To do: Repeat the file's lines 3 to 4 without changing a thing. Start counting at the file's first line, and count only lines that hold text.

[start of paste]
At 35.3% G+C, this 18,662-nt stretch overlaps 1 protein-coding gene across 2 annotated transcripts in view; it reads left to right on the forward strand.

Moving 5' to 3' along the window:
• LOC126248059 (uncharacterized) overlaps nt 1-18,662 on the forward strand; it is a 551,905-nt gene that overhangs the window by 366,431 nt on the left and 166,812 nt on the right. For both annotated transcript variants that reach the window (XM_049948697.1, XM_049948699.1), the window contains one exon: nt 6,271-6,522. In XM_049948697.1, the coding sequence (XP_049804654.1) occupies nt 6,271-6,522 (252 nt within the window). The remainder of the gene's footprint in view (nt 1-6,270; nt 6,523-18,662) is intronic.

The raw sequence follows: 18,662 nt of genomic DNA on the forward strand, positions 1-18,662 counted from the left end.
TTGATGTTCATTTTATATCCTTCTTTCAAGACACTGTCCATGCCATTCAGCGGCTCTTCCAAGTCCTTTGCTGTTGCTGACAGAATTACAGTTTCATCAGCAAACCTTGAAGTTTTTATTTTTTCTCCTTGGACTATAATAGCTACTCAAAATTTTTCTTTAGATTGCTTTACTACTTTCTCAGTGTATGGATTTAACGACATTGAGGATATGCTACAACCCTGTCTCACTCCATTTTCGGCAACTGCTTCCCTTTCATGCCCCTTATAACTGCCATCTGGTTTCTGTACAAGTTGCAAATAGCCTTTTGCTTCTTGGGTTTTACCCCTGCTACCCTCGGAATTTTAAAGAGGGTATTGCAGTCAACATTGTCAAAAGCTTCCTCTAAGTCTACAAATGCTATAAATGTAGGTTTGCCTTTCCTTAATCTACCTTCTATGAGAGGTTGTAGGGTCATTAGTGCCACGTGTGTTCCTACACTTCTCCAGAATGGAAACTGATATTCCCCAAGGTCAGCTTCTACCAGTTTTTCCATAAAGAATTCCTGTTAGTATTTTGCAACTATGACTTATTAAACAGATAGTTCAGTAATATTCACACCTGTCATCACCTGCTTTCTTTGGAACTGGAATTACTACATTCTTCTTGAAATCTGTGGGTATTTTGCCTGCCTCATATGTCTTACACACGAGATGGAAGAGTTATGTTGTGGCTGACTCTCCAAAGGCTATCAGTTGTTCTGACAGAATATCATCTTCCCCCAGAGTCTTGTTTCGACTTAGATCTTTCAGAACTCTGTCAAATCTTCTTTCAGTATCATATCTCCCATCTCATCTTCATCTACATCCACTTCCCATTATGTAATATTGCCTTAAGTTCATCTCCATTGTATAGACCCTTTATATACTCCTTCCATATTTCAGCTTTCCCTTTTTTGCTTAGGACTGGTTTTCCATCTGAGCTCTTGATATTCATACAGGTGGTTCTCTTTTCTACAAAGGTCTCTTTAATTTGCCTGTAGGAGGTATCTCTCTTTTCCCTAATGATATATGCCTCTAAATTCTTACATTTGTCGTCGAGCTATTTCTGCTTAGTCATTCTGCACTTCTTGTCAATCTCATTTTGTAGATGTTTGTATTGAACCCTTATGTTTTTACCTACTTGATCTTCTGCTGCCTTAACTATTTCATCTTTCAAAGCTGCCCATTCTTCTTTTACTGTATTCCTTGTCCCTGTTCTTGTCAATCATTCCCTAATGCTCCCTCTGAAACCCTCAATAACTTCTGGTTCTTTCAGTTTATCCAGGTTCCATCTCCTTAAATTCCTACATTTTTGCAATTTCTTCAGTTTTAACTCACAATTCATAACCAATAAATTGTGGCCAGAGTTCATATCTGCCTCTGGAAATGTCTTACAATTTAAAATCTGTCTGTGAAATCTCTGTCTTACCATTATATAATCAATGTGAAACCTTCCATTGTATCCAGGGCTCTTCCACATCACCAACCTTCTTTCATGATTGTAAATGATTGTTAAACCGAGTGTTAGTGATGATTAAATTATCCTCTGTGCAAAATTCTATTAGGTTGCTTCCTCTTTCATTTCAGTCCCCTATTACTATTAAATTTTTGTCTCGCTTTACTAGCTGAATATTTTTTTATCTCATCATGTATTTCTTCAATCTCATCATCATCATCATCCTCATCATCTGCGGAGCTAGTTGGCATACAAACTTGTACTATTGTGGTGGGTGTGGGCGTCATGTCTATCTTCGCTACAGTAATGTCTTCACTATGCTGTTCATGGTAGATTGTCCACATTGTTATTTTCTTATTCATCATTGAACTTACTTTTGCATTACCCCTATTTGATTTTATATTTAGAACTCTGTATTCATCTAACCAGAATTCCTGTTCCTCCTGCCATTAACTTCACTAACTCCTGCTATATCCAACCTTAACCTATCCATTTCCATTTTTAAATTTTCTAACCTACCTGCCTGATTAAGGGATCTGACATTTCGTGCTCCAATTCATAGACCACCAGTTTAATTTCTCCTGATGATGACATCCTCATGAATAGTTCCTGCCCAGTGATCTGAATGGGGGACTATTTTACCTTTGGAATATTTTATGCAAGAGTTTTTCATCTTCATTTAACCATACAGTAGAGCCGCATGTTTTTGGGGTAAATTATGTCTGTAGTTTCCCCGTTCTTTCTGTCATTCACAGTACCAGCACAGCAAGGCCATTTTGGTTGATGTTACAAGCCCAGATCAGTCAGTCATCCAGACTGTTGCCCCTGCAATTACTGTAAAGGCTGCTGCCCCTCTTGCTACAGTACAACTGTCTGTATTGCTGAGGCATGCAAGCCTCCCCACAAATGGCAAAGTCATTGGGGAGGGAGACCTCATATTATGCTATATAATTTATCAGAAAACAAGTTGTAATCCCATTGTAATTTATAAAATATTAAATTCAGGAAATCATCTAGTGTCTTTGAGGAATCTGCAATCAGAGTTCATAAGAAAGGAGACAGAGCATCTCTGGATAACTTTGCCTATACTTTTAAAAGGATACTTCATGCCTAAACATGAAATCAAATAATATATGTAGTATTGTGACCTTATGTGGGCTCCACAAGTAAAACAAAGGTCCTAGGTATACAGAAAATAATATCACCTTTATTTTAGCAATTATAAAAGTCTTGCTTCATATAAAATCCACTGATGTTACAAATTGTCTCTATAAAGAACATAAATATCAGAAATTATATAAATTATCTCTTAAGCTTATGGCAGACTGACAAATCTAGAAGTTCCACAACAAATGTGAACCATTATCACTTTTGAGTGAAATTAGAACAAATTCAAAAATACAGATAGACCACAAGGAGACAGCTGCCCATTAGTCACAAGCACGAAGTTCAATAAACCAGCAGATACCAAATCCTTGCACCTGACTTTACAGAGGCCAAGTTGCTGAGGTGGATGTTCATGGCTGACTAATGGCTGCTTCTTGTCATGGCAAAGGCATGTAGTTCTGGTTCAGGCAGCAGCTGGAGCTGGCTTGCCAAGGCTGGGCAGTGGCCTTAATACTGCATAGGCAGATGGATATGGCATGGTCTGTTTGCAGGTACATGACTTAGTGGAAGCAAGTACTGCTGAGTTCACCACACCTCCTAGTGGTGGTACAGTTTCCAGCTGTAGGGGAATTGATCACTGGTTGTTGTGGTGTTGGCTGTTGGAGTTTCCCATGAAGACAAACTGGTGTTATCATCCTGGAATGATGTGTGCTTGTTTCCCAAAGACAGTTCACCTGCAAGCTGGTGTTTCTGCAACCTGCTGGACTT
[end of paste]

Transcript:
• LOC126248059 (uncharacterized) overlaps nt 1-18,662 on the forward strand; it is a 551,905-nt gene that overhangs the window by 366,431 nt on the left and 166,812 nt on the right. For both annotated transcript variants that reach the window (XM_049948697.1, XM_049948699.1), the window contains one exon: nt 6,271-6,522. In XM_049948697.1, the coding sequence (XP_049804654.1) occupies nt 6,271-6,522 (252 nt within the window). The remainder of the gene's footprint in view (nt 1-6,270; nt 6,523-18,662) is intronic.

The raw sequence follows: 18,662 nt of genomic DNA on the forward strand, positions 1-18,662 counted from the left end.